Getting higher education at a private school can break a family's budget, with the College Board reporting that the average cost for tuition, room, and board at a 4-year private college was just shy of $37,000 for the 2010 to 2011 school year. This cost does not even include other expenses, such as books, supplies, transportation to and from school, and a student's personal expenses while at school. Families should plan ahead to create workable budgets to afford private school education.
One of the best strategies for budgeting is to start saving well in advance of a student entering college. A family can put away money every month or use windfalls, such as tax refunds and holiday bonuses at work, to save for education. Putting money in a 529 college savings plan with the parent as the owner and the child as the beneficiary allows the investment to grow without tax and be treated as a parent asset, not a student one, when it comes time to apply for financial aid. Many websites offer calculators to help you determine how much you need to save each month or year to reach your target college savings by the time a student enters school.
Although private schools have large sticker prices, they often provide generous financial aid awards as well. Many prestigious private schools offer to meet all financial need for admitted students. This means that the expected family contribution determined by the federal formula is all that the family will have to pay. The college creates a financial aid package with federal and state grants and loans and institutional grants and scholarships from its endowment to meet a student's full need. If your family's income is around the national average or below, you should expect to get at least some financial aid from private schools.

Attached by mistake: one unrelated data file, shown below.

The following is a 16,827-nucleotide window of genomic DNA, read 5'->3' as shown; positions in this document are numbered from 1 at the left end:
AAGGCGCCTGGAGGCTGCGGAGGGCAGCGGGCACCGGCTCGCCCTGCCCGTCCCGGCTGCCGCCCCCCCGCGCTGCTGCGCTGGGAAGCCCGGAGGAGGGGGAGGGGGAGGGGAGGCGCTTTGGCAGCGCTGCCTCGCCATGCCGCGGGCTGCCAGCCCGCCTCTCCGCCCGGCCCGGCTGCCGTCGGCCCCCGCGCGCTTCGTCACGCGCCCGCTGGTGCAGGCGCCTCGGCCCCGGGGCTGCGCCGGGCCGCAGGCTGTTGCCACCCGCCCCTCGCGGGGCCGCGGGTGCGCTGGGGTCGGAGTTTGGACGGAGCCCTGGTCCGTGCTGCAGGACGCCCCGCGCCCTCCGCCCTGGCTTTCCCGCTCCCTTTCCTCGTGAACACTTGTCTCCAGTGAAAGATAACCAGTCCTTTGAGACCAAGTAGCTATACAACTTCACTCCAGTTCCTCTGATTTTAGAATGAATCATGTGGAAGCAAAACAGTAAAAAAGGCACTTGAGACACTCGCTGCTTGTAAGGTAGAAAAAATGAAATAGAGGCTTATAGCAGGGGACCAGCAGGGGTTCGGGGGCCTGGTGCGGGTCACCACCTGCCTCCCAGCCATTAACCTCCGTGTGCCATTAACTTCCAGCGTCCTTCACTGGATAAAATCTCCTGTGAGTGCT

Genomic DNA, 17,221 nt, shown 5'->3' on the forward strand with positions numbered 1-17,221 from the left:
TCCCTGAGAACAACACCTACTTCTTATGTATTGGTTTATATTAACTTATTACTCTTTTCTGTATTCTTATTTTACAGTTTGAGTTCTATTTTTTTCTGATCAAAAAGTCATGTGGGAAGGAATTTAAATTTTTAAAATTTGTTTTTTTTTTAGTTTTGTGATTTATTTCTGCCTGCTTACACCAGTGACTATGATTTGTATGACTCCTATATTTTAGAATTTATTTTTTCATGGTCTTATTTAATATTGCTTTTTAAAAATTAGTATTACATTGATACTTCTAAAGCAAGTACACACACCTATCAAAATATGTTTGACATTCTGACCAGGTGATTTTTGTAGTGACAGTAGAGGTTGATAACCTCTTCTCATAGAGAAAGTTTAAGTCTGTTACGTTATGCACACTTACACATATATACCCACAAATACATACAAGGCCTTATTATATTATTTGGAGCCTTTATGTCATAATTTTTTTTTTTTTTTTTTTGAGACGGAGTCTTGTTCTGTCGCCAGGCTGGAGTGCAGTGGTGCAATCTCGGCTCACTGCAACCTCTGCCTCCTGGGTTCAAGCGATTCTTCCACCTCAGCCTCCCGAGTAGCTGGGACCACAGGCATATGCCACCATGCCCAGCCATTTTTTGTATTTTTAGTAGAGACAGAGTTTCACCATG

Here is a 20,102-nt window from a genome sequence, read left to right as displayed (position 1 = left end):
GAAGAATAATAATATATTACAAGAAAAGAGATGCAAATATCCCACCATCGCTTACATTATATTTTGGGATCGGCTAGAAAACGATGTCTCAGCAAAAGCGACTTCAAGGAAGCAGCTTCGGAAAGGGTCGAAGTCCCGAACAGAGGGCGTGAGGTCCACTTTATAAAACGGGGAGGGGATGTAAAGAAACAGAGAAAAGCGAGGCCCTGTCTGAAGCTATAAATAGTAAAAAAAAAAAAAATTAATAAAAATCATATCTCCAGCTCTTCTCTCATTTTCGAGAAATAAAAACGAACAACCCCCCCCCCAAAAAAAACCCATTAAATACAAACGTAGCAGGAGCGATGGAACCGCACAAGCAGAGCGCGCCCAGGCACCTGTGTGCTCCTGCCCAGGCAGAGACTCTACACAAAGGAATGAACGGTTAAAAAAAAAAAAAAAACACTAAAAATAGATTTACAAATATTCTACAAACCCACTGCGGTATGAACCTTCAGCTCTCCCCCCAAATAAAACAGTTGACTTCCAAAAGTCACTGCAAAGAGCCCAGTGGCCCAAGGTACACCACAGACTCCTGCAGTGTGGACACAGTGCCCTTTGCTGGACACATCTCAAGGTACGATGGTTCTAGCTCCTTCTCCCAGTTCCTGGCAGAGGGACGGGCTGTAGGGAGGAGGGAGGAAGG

While a student is in school, one way to help budget for the education is for the student to spend less than expected in the school's cost of attendance. For example, a student can purchase used textbooks and resell them at the end of each semester to spend just a fraction of the expected textbook cost. Other ideas include avoiding discretionary purchases, staying at school and working during spring break instead of spending money to travel home, or sharing an apartment, buying groceries and cooking instead of spending on the college's room and board plan. At home, the family can also cut expenses to free up more of the parents' income to pay for education.
The family does not have to pay for all of a private school education up front. Instead, the student can borrow with low-cost student loans and repay this debt after graduation. Although borrowing is not ideal, it is also not out of the question if a student really wants to attend a particular private school. In general, a student should aim to graduate with less debt than his expected starting salary. This will keep loan payments within a reasonable range. Use federal loan programs, such as Stafford, Perkins and PLUS Loans, before turning to more expensive and less flexible private student loans.